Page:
The Speech of the President of the Czech Republic at the Terezín Commemoration Ceremony
Dear survivors and contemporary witnesses, distinguished constitutional officials, Your Excellencies, distinguished representatives of the Jewish community, ladies and gentlemen,
Traditionally, we dedicate the third Sunday in May to honouring the victims of Nazi genocide. For 76 years, we have been commemorating more than 155,000 people who passed through the Terezín ghetto at the Terezín National Cemetery. According to the promoters of the monstrous Nazi ideology based on the idea of their own superiority, these people were guilty of wrong ethnic origin. As Jews, they were deprived of fundamental human rights. They faced appalling living conditions, humiliation and permanent fear of being deported to a place of no return.
We must not forget the victims of our historical mistakes. We must forget neither the families nor the individuals who walked on foot with heavy luggage in their hands from the station in Bohušovice to Terezín, thinking that they were going to work there and that they would return home for the weekend. Unfortunately, they never saw home again. According to historians, one in four prisoners passed away in Terezín. Nearly 90,000 people were transported to extermination camps.
The Nuremberg Race Laws are a tragic memento of the evil that man can commit against man. They have shown us how vulnerable human society is under the pressure of propaganda and fake news. It is a sad truth that the Nazi regime got away with its crimes because mainstream society remained silent about them for so long. Perhaps it did not have the strength to resist. Perhaps it was out of indolence. The Nazis’ efforts to hide the truth and the art of manipulating the public mind facilitated it too. An example of the success of propaganda is a legend that “the Führer gives a city to the Jews”. This was also the title of a propaganda film shot in Terezín.
This unique fortress, known throughout Europe as one of the pinnacles of military engineering, eventually became a symbol of the worst of what man is capable of. We must assume responsibility for the crimes committed by our ancestors and learn a lesson from them. I was sorry to learn that some of the buildings in this city are in a state of disrepair and that parts of them have even collapsed. It is imperative that the government look hard for ways to prevent the gradual destruction of this place because it is a source of our historical memory. It allows testimony to be passed on to future generations. This is important because of contemporary threats such as various forms of extremism, phobias or extreme nationalism.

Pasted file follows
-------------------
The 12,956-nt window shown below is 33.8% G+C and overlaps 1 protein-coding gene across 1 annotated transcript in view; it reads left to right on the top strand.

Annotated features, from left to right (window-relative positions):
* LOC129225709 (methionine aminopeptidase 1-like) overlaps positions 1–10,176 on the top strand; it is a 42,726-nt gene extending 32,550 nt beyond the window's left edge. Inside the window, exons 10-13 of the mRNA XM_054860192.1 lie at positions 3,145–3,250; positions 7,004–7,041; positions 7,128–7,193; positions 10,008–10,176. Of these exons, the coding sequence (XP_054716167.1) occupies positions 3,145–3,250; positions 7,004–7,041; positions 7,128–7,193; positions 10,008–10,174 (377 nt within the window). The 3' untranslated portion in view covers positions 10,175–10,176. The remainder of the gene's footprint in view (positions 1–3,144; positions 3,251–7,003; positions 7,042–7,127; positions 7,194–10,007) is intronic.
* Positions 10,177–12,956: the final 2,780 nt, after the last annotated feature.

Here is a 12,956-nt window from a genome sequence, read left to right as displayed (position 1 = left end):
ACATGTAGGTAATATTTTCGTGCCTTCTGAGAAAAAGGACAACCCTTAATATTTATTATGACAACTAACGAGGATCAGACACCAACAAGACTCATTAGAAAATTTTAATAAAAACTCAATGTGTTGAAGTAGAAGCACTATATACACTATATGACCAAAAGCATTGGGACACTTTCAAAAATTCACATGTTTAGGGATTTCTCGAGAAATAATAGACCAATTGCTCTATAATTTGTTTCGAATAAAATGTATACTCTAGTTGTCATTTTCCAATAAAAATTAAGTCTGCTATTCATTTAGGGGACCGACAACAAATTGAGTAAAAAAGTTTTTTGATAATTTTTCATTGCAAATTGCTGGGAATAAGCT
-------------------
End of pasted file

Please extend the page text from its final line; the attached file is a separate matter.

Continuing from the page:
Just like Nazi propaganda, Putin’s Russia is now describing the war in Ukraine as something necessary and just. Paradoxically, as an attempt at “denazification”. We must firmly reject the Russian lies that a state with a democratically elected president of Jewish origin whose family survived the Holocaust needs to be freed from Nazism. It is merely an attempt to divert attention from the weakness of Putin’s own regime and to unite the Russian domestic audience against a supposed demonic external enemy.
I wish that history would never again teach our children and grandchildren the same lesson in the future that World War II did. Times are not and will not be easy. Citizens in the Czech Republic and in the whole of Europe are suffering from the hardships of everyday life caused by economic and social impacts of the war. War fatigue is putting politicians under pressure and is hampering efforts to manage state budgets in a responsible manner. Maintaining unity in supporting Ukraine will thus become increasingly challenging. At this point, I would therefore like to make an appeal to us not to give up on our efforts to defeat Russia in Ukraine and hence to reject the disregard of rules of international order that we are witnessing. We should be motivated by the very historical experience that we are talking about today. It is right that we remember it and relate it to contemporary situation. Only in this way can we avoid repeating mistakes of the past.
Petr Pavel, the President of the Czech Republic, Terezín Memorial, 21st of May 2023